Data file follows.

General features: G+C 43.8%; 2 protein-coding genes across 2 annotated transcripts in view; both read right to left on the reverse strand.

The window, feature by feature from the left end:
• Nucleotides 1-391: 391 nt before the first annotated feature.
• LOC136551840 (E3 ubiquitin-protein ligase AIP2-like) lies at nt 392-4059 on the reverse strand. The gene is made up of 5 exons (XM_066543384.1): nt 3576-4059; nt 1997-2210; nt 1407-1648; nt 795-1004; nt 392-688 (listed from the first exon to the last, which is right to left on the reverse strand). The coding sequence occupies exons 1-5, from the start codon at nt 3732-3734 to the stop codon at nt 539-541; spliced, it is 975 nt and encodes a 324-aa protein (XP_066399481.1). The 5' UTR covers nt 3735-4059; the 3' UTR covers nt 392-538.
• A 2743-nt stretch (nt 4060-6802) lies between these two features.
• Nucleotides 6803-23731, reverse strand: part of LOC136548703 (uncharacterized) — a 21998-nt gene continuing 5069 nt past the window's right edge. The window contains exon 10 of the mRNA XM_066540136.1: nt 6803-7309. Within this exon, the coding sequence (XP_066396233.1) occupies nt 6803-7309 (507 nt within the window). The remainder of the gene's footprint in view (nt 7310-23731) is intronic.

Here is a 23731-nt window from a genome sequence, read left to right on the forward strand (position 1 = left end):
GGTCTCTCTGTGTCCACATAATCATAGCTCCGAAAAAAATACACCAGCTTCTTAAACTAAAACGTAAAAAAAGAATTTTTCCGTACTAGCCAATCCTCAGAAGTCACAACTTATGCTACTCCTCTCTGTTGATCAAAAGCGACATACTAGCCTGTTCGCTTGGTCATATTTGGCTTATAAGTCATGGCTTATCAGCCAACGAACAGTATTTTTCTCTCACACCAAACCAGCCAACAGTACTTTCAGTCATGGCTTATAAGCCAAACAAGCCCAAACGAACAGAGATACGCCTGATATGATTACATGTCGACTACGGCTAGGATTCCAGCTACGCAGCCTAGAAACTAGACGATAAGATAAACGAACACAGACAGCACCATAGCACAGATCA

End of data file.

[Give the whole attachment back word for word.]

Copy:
General features: G+C 43.8%; 2 protein-coding genes across 2 annotated transcripts in view; both read right to left on the reverse strand.

The window, feature by feature from the left end:
• Nucleotides 1-391: 391 nt before the first annotated feature.
• LOC136551840 (E3 ubiquitin-protein ligase AIP2-like) lies at nt 392-4059 on the reverse strand. The gene is made up of 5 exons (XM_066543384.1): nt 3576-4059; nt 1997-2210; nt 1407-1648; nt 795-1004; nt 392-688 (listed from the first exon to the last, which is right to left on the reverse strand). The coding sequence occupies exons 1-5, from the start codon at nt 3732-3734 to the stop codon at nt 539-541; spliced, it is 975 nt and encodes a 324-aa protein (XP_066399481.1). The 5' UTR covers nt 3735-4059; the 3' UTR covers nt 392-538.
• A 2743-nt stretch (nt 4060-6802) lies between these two features.
• Nucleotides 6803-23731, reverse strand: part of LOC136548703 (uncharacterized) — a 21998-nt gene continuing 5069 nt past the window's right edge. The window contains exon 10 of the mRNA XM_066540136.1: nt 6803-7309. Within this exon, the coding sequence (XP_066396233.1) occupies nt 6803-7309 (507 nt within the window). The remainder of the gene's footprint in view (nt 7310-23731) is intronic.

Here is a 23731-nt window from a genome sequence, read left to right on the forward strand (position 1 = left end):
GGTCTCTCTGTGTCCACATAATCATAGCTCCGAAAAAAATACACCAGCTTCTTAAACTAAAACGTAAAAAAAGAATTTTTCCGTACTAGCCAATCCTCAGAAGTCACAACTTATGCTACTCCTCTCTGTTGATCAAAAGCGACATACTAGCCTGTTCGCTTGGTCATATTTGGCTTATAAGTCATGGCTTATCAGCCAACGAACAGTATTTTTCTCTCACACCAAACCAGCCAACAGTACTTTCAGTCATGGCTTATAAGCCAAACAAGCCCAAACGAACAGAGATACGCCTGATATGATTACATGTCGACTACGGCTAGGATTCCAGCTACGCAGCCTAGAAACTAGACGATAAGATAAACGAACACAGACAGCACCATAGCACAGATCA